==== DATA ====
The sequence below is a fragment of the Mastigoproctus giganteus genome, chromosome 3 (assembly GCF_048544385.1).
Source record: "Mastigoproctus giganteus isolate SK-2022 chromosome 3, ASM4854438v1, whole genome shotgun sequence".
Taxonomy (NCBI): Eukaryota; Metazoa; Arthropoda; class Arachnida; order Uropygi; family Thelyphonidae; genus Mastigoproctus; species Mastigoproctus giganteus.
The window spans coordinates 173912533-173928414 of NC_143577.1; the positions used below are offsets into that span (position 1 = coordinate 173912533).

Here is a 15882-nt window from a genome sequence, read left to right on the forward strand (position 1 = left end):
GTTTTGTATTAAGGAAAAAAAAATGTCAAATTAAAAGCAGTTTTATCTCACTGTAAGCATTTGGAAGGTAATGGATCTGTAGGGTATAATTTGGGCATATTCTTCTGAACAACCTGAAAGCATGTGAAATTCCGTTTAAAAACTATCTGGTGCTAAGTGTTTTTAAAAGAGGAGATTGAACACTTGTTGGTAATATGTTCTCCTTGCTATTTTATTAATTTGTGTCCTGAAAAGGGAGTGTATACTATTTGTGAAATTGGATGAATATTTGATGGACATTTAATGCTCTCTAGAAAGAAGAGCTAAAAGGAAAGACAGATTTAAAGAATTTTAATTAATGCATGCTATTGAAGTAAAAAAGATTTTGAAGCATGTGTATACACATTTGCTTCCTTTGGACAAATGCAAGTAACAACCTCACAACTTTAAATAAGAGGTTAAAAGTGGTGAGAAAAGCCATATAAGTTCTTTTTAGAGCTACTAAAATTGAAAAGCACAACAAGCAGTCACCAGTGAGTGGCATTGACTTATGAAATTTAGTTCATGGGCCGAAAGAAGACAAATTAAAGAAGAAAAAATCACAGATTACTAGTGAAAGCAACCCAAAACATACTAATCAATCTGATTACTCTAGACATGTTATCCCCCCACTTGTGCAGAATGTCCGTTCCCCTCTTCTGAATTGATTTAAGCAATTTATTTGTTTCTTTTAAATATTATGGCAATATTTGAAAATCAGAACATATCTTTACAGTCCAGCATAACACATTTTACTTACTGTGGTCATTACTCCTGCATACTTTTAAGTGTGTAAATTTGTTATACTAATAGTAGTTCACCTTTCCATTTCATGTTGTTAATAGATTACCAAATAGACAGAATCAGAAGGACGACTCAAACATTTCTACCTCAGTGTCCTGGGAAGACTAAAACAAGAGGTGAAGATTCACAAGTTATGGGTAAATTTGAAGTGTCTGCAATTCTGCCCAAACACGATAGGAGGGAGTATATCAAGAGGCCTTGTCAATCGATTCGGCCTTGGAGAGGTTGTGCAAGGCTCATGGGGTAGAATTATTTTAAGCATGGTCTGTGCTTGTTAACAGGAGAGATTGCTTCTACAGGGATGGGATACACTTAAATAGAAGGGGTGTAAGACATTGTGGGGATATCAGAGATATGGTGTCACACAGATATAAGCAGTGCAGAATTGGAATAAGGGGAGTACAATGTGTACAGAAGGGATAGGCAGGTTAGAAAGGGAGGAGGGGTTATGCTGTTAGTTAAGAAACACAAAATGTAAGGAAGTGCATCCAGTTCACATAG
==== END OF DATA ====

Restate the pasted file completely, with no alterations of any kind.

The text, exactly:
The sequence below is a fragment of the Mastigoproctus giganteus genome, chromosome 3 (assembly GCF_048544385.1).
Source record: "Mastigoproctus giganteus isolate SK-2022 chromosome 3, ASM4854438v1, whole genome shotgun sequence".
Taxonomy (NCBI): Eukaryota; Metazoa; Arthropoda; class Arachnida; order Uropygi; family Thelyphonidae; genus Mastigoproctus; species Mastigoproctus giganteus.
The window spans coordinates 173912533-173928414 of NC_143577.1; the positions used below are offsets into that span (position 1 = coordinate 173912533).

Here is a 15882-nt window from a genome sequence, read left to right on the forward strand (position 1 = left end):
GTTTTGTATTAAGGAAAAAAAAATGTCAAATTAAAAGCAGTTTTATCTCACTGTAAGCATTTGGAAGGTAATGGATCTGTAGGGTATAATTTGGGCATATTCTTCTGAACAACCTGAAAGCATGTGAAATTCCGTTTAAAAACTATCTGGTGCTAAGTGTTTTTAAAAGAGGAGATTGAACACTTGTTGGTAATATGTTCTCCTTGCTATTTTATTAATTTGTGTCCTGAAAAGGGAGTGTATACTATTTGTGAAATTGGATGAATATTTGATGGACATTTAATGCTCTCTAGAAAGAAGAGCTAAAAGGAAAGACAGATTTAAAGAATTTTAATTAATGCATGCTATTGAAGTAAAAAAGATTTTGAAGCATGTGTATACACATTTGCTTCCTTTGGACAAATGCAAGTAACAACCTCACAACTTTAAATAAGAGGTTAAAAGTGGTGAGAAAAGCCATATAAGTTCTTTTTAGAGCTACTAAAATTGAAAAGCACAACAAGCAGTCACCAGTGAGTGGCATTGACTTATGAAATTTAGTTCATGGGCCGAAAGAAGACAAATTAAAGAAGAAAAAATCACAGATTACTAGTGAAAGCAACCCAAAACATACTAATCAATCTGATTACTCTAGACATGTTATCCCCCCACTTGTGCAGAATGTCCGTTCCCCTCTTCTGAATTGATTTAAGCAATTTATTTGTTTCTTTTAAATATTATGGCAATATTTGAAAATCAGAACATATCTTTACAGTCCAGCATAACACATTTTACTTACTGTGGTCATTACTCCTGCATACTTTTAAGTGTGTAAATTTGTTATACTAATAGTAGTTCACCTTTCCATTTCATGTTGTTAATAGATTACCAAATAGACAGAATCAGAAGGACGACTCAAACATTTCTACCTCAGTGTCCTGGGAAGACTAAAACAAGAGGTGAAGATTCACAAGTTATGGGTAAATTTGAAGTGTCTGCAATTCTGCCCAAACACGATAGGAGGGAGTATATCAAGAGGCCTTGTCAATCGATTCGGCCTTGGAGAGGTTGTGCAAGGCTCATGGGGTAGAATTATTTTAAGCATGGTCTGTGCTTGTTAACAGGAGAGATTGCTTCTACAGGGATGGGATACACTTAAATAGAAGGGGTGTAAGACATTGTGGGGATATCAGAGATATGGTGTCACACAGATATAAGCAGTGCAGAATTGGAATAAGGGGAGTACAATGTGTACAGAAGGGATAGGCAGGTTAGAAAGGGAGGAGGGGTTATGCTGTTAGTTAAGAAACACAAAATGTAAGGAAGTGCATCCAGTTCACATAG